[Key Largo, Florida] Fish House


(John Hartley) #1

Perhaps unsurprisingly, seafood is a “Big Thing” on the Keys and the Fish House makes a great play of the support it gives to the local fishing industry by buying direct. Whether it’s that, or a possible paucity of other decent places in the immediate area, but it makes a popular spot and it was packed on a Friday evening.

Not local, but they do a mean clam chowder here – thick, creamy, lots of clams, lots of bacon. As for the other starter, I don’t like to write-off a new food on my first try (I make an exception for andouillette de Cambrai – a sausage so vile in taste and texture that it will never get a second chance). So, here was a second attempt at conch fritters – very much a local thing. I first had them in the Bahamas a few days prior and was unimpressed. Here, they were not greasy and did have identifiable dice of conch in the mix. And they were nicely fried with a hint of charring here and there. But I am really am now done with them.

Main courses were good. Flounder was lightly breaded and fried and served with a cream, white wine and basil sauce. It came with fries and an overly sweet coleslaw. Local restaurants call the dolphin fish “mahi mahi”. It’s presumably to prevent squeamish tourists thinking they are eating Flipper. They’re not. This is a firm white fish and it was in a generous serving of three fillets. Came with rice and the coleslaw.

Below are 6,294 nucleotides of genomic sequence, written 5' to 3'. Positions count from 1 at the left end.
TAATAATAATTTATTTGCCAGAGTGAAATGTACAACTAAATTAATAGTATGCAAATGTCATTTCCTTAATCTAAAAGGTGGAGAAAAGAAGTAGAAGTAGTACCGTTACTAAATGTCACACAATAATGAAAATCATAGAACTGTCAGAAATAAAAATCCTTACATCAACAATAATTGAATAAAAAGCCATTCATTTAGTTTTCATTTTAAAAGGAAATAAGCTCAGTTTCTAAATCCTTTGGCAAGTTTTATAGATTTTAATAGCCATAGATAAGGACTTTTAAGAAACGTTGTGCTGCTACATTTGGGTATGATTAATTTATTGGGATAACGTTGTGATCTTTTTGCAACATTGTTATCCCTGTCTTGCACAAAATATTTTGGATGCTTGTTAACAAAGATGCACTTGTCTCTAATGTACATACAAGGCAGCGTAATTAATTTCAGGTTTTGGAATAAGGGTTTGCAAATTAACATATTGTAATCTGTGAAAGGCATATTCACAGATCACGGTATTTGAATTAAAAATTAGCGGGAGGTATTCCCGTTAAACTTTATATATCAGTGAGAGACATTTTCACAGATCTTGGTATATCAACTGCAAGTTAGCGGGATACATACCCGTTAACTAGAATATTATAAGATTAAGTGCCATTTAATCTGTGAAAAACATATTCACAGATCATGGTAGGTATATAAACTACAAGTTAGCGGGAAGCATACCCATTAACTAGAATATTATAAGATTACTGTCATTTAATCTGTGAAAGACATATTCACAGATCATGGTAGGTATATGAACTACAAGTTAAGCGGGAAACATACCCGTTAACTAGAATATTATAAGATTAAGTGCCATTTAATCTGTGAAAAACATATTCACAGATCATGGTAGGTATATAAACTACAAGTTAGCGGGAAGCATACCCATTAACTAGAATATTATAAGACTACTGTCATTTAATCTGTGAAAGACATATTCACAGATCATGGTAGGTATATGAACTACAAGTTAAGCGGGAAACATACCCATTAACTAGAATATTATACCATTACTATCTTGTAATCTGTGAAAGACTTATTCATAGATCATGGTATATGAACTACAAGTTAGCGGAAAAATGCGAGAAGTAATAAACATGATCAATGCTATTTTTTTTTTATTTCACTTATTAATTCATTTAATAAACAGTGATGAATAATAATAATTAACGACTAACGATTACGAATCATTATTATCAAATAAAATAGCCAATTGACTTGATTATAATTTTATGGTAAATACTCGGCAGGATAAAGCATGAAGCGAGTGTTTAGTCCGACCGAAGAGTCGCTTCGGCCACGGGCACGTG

We didn’t bother with dessert which was, I think, limited to ice cream, cheesecake and the inevitable key lime pie.


#2

I never developed a taste for conch fritters while I lived in Florida: I like fried foods, and I like seafood, therefore it stands to reason I’d like conch fritters. But I don’t

How was the mahi mahi prepped?


(John Hartley) #3

Sauteed with butter, lemon and a splash or two of sherry. Good prep.


#4

I agree. They seem to always just taste like batter.


(kg) #5

I think it’s “mahi mahi” to prevent squeamish Americans thinking they’re eating Flipper.

Where I am, there is a real overpopulation of deer. Whenever a controlled hunt is organized, there are massive protests. It’s referred to as the “Bambi” effect. Apparently Americans think deer starving to death is more humane than deer being shot and the meat being donated to the hungry :confounded: